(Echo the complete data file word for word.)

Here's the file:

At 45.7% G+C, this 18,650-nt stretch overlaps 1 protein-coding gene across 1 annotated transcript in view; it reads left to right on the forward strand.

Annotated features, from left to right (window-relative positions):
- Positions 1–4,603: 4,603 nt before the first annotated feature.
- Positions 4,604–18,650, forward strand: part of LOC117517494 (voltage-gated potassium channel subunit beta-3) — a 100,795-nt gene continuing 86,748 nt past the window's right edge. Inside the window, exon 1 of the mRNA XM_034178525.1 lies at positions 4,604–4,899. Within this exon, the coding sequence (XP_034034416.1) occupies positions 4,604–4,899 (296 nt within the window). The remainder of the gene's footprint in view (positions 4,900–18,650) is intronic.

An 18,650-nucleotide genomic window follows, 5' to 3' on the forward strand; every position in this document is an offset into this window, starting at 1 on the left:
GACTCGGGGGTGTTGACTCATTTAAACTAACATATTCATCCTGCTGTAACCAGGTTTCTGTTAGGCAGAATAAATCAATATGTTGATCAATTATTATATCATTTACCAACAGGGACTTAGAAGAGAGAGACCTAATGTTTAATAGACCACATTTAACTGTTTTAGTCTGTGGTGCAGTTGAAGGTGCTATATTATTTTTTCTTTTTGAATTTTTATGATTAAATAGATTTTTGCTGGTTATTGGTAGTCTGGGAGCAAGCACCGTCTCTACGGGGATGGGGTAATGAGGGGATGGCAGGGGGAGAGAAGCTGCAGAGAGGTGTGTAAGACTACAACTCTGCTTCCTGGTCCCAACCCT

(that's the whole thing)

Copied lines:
At 45.7% G+C, this 18,650-nt stretch overlaps 1 protein-coding gene across 1 annotated transcript in view; it reads left to right on the forward strand.

Annotated features, from left to right (window-relative positions):
- Positions 1–4,603: 4,603 nt before the first annotated feature.
- Positions 4,604–18,650, forward strand: part of LOC117517494 (voltage-gated potassium channel subunit beta-3) — a 100,795-nt gene continuing 86,748 nt past the window's right edge. Inside the window, exon 1 of the mRNA XM_034178525.1 lies at positions 4,604–4,899. Within this exon, the coding sequence (XP_034034416.1) occupies positions 4,604–4,899 (296 nt within the window). The remainder of the gene's footprint in view (positions 4,900–18,650) is intronic.

An 18,650-nucleotide genomic window follows, 5' to 3' on the forward strand; every position in this document is an offset into this window, starting at 1 on the left:
GACTCGGGGGTGTTGACTCATTTAAACTAACATATTCATCCTGCTGTAACCAGGTTTCTGTTAGGCAGAATAAATCAATATGTTGATCAATTATTATATCATTTACCAACAGGGACTTAGAAGAGAGAGACCTAATGTTTAATAGACCACATTTAACTGTTTTAGTCTGTGGTGCAGTTGAAGGTGCTATATTATTTTTTCTTTTTGAATTTTTATGATTAAATAGATTTTTGCTGGTTATTGGTAGTCTGGGAGCAAGCACCGTCTCTACGGGGATGGGGTAATGAGGGGATGGCAGGGGGAGAGAAGCTGCAGAGAGGTGTGTAAGACTACAACTCTGCTTCCTGGTCCCAACCCT